Boston History Professor Talks Huguenots
Published: Tuesday, January 15, 2013
Updated: Tuesday, January 15, 2013 05:01
Owen Stanwood, assistant history professor at Boston College, spoke Friday to students about the Huguenots — French Protestants who fled France in the 16th and 17th centuries due to religious persecution — as part of the history department’s Early Modern and Global History Seminar.
Allison Games, Dorothy M. Brown distinguished professor of history and Stanwood’s first history professor at Grinnell College, facilitated the seminar, during which Stanwood spoke about his recent paper on Huguenots.
“I actually recently came across some papers I wrote for [Games’] class,” Stanwood said. “My first paper, I got a B minus; my second paper, I improved to a B. I’m hoping this one is even better.”
Stanwood began his research two years ago and has been writing a 40-page paper for six months; he plans to complete it within a few months. He is also considering submitting the paper as an article for The American Historical Review, and he attends three to four seminars a year to explain and revise his paper.
Games sent Stanwood’s paper to event attendees before the seminar so that they could read and evaluate the work.
Stanwood spoke briefly on the background of his paper before opening discussion up to questions, criticisms and comments. Stanwood was receptive to constructive suggestions, often writing down notes in response to audience remarks.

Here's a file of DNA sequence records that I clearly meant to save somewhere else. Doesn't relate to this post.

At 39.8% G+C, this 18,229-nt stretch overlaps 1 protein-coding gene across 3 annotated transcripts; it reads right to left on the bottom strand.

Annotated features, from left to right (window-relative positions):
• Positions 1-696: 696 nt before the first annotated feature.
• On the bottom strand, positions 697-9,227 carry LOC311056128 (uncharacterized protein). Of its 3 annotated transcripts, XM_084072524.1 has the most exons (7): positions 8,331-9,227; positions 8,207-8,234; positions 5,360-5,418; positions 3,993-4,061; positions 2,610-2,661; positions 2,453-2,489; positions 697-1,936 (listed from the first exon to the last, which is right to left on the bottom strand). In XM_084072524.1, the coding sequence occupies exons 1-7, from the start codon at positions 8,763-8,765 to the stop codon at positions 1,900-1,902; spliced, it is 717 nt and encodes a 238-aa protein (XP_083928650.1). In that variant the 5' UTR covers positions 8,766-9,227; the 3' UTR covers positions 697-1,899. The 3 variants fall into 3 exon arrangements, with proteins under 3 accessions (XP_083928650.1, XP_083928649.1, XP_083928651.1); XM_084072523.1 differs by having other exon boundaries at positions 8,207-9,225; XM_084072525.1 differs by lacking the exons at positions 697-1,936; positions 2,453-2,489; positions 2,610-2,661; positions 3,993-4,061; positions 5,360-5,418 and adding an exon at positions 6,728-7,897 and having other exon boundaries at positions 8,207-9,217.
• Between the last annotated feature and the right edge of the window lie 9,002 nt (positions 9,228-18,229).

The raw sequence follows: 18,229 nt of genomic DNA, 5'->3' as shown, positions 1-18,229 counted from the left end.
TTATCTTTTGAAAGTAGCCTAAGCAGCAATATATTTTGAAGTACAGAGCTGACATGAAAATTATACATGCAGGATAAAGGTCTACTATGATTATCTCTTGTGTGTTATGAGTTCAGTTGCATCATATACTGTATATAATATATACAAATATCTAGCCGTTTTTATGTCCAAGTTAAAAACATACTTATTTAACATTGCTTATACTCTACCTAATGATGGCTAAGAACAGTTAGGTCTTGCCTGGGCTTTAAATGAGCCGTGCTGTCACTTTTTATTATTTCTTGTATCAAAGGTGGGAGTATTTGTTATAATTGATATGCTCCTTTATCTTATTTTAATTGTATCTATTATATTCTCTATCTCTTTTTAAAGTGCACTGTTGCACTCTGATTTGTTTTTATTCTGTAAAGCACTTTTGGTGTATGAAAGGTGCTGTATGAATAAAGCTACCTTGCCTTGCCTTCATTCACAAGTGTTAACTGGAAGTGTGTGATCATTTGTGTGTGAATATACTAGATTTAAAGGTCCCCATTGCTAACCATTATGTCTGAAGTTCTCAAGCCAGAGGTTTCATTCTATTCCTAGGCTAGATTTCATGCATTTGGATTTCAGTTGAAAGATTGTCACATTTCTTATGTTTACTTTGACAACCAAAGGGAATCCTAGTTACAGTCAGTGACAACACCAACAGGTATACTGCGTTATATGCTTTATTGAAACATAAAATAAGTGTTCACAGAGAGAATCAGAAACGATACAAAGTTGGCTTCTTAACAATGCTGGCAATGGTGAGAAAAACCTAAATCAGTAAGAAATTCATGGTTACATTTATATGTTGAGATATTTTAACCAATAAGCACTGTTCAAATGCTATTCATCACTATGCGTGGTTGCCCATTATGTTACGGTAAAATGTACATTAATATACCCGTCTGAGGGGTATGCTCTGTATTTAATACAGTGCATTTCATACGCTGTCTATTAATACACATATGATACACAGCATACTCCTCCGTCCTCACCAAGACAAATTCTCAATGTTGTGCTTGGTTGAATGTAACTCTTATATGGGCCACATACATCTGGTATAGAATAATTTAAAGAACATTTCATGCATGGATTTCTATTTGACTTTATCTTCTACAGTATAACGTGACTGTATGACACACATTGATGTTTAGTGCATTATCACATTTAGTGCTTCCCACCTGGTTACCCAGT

Stanwood noted that his interest in the Huguenots stemmed from a desire to visit Switzerland.
“It all started because I really wanted to go to Switzerland. I was invited several years ago to a conference in Italian Switzerland on this resort overlooking Lago Maggiore, and it was about Huguenots,” Stanwood said. “I knew some things about Huguenots in colonial America from my first book — but frankly, not that much — and I was terribly unqualified to give a paper, but I really wanted to go, so I decided to put something together.”
The widespread academic interest surrounding the Huguenots fascinated Stanwood.
“I’ve found it’s true that there weren’t that many Huguenots in colonial America, but lots of contemporaries were writing about them all the time and seemed to be speculating about Huguenots constantly,” Stanwood said. “So that became the big question that I had as I started this project, which was why everyone was talking about Huguenots when they seemed to be not very important at all.”
Stanwood then began to research the Huguenots’ role in political economy and began to see that while small in number, the Huguenots played a substantial role in economic networks around the globe.
Stanwood’s paper is also part of a larger book on the Huguenots that he hopes to complete in two or three years.
“What I’m really trying to do here is to test who’s holding the power in Atlantic global history by using the Huguenots as a case study,” Stanwood said. “I’m hoping in this larger project not only to elucidate the history of Huguenots globally in the early modern period but also to talk about how states develop globally in this period … the definitive period of imperial states.”
History students said that Stanwood’s article and discussion were helpful to their own research.
“I got a lot out of the discussion because this is a similar topic to one I’m writing about,” Dan Ludington, a doctoral candidate at George Mason, said. “It’s a really unique opportunity to be in the Washington area with all of these other institutions from [the University of ] Maryland, American and Catholic [Universities]. It’s something special that doesn’t happen in a lot of areas to bring in big-name scholars and important people here and create unique conversation.”
Stanwood also appreciated the chance to further develop his paper.
“The discussion was helpful,” Stanwood said. “I got a lot of great comments.”